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December 11th, 2007, 07:01
I enjoy being an 'evil', scheming and mostly misunderstood NPC when GMing, and I let my gamers play the way the want to, but they'll have to live with the respective results of their deeds; most of them adapted to the style of play of the rest of the group, so campaigns usually went on for years. There was the occasional gamer whose character died a sudden and grisly death as a result of his or her evil actions, but then again there was the occasional gamer whose character died a sudden and grisly death because of his or her good actions, too.

My aversion to playing evil folks just kicks in when I'm not the GM.

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December 12th, 2007, 10:16
I was wondering about Dhruin's comment, especially the role of immersion: is it true, that immersion is mostly irrelevant for people who are really into roleplaying?

Immersion is certainly important for me, and depite my preference of playing same gendered characters and a strong aversion to "playing evil", there is still some variety in the personalities left I do roleplay, among them treehugging druid, arrogant know-it-all wizard, brutish warrior and mischievous thief. On the other hand, I do play myself some of the time - and the roles I play are pretty much extreme versions of my own personality. Also, while this is not at all important for me, my avatars do tend to look similar to me if I have this option (I never could get them to look as handsome, though ). I guess this makes me only a moderate roleplayer. Is immersion really irrelevant for others?
Last edited by coyote; December 12th, 2007 at 10:31.
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December 12th, 2007, 19:06
I don't think it's ever really irrelevant in roleplaying, coyote, but for some it may not revolve around the avatar's appearance. I find the simpler the game, the more I want to dictate my character's gender/looks, as the story and gameworld isn't doing a sufficiently good job of pulling me in in other ways.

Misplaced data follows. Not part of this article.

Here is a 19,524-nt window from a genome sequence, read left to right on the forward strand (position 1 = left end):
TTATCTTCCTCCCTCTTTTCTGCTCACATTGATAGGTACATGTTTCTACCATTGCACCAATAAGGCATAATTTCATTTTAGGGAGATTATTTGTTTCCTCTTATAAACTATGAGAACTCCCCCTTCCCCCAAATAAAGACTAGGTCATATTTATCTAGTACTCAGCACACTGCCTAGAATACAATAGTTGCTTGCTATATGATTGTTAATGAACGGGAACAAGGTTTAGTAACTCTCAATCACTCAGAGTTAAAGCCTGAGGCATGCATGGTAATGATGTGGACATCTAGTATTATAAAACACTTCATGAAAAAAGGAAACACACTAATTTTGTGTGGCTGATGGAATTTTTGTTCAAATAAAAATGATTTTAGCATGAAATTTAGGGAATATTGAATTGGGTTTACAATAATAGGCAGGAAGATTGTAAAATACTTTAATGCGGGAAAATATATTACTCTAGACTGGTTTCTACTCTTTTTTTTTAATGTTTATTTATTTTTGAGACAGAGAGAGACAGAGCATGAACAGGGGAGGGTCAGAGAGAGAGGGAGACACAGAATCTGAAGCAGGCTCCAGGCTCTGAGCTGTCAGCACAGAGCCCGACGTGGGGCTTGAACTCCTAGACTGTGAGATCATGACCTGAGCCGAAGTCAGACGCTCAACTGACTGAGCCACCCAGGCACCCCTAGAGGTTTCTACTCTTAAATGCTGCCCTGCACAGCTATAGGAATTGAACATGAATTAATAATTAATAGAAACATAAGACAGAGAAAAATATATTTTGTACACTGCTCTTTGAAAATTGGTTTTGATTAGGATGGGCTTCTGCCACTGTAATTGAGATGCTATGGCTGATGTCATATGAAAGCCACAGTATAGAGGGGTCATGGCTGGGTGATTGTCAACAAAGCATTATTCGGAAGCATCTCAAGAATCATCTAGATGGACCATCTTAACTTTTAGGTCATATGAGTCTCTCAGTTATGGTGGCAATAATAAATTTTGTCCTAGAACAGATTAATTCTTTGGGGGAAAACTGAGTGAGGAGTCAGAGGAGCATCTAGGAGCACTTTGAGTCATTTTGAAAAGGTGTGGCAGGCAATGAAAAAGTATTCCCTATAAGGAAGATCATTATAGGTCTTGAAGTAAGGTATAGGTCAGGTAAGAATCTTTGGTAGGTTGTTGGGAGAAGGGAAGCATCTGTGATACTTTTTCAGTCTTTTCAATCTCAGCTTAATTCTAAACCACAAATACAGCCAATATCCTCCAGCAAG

Therefore in The Witcher/Gothic, etc I have no issue with playing a male character—because it is the central, defined character in the game—sort of automatically "immersed" if you will, whereas in a game like Eschalon, I really resent having to wander around as an unattractive lumpy looking male with his shirt out, because the character customizations aren't enough for me to give the guy a real personality I can identity with, and the story doesn't do it for me (at least in the demo—perhaps playing the full game would be a different experience.)

So in the later case, my immersion ( in terms of personal identification with the player character) is much less even though I'm given a pretty deep and varied choice of character class with a great many options to customize. Maybe it's a failure of my imagination rather than the game, but in this case the gender/looks of the only available avatar is a separating factor.

I can see how for many though, the appearance of the avatar would be unimportant, and the ability to class customize and develop skills would be the main deal, and provide the immersion factor—i.e., get them to identify with their creation. I also think story and dialogue are important immersion tools as well and if those are doing their job, the avatar's appearance, including gender, might be secondary.